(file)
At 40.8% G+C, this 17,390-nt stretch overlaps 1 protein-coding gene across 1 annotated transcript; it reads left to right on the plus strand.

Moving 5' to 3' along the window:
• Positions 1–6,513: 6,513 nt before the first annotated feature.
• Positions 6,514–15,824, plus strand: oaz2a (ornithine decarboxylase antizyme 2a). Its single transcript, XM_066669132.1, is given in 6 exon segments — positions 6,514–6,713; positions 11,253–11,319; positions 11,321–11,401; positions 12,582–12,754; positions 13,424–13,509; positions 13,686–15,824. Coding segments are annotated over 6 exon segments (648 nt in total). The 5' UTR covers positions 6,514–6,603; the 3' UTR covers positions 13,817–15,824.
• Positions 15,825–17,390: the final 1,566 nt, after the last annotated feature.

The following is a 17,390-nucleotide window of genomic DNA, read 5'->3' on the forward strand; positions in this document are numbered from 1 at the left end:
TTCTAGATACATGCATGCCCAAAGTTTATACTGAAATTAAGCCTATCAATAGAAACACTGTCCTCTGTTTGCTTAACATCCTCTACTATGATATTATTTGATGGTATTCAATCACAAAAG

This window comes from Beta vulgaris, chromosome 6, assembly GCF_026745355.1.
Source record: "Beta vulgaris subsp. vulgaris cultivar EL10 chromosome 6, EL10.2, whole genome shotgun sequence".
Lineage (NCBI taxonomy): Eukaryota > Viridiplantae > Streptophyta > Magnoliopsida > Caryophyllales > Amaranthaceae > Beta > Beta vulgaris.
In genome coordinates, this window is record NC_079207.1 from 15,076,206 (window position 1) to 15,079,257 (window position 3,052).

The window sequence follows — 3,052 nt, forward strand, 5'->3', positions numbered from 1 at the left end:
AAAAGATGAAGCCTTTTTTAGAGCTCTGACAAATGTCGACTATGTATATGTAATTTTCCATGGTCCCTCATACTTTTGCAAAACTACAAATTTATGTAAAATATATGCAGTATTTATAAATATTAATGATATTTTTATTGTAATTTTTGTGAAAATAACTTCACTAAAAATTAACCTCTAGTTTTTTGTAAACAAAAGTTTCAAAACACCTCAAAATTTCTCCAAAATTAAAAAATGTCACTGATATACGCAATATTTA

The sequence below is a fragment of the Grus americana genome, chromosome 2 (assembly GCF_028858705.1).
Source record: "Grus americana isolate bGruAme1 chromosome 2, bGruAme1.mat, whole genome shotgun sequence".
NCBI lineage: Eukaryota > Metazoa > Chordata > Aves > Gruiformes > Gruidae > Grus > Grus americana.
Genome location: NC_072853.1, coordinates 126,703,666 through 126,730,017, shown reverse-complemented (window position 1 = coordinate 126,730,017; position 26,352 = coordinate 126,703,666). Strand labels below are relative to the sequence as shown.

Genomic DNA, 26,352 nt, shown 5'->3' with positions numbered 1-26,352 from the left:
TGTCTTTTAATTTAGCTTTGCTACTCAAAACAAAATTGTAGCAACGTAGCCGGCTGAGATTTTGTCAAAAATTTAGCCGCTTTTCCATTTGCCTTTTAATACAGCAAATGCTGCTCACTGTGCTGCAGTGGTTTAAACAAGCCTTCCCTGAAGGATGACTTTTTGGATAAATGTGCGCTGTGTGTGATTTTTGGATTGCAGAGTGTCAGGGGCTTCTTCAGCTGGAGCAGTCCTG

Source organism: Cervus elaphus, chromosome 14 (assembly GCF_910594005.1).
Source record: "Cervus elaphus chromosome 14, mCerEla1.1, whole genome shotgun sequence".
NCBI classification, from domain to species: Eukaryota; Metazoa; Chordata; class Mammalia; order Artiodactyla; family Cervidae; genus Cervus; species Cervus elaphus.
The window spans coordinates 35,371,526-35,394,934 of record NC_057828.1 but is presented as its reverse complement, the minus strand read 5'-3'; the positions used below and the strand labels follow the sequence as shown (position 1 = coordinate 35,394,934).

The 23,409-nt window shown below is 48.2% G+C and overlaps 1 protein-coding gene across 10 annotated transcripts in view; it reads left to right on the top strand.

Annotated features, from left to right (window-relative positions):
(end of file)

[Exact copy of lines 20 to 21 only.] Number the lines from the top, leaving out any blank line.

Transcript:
Source organism: Cervus elaphus, chromosome 14 (assembly GCF_910594005.1).
Source record: "Cervus elaphus chromosome 14, mCerEla1.1, whole genome shotgun sequence".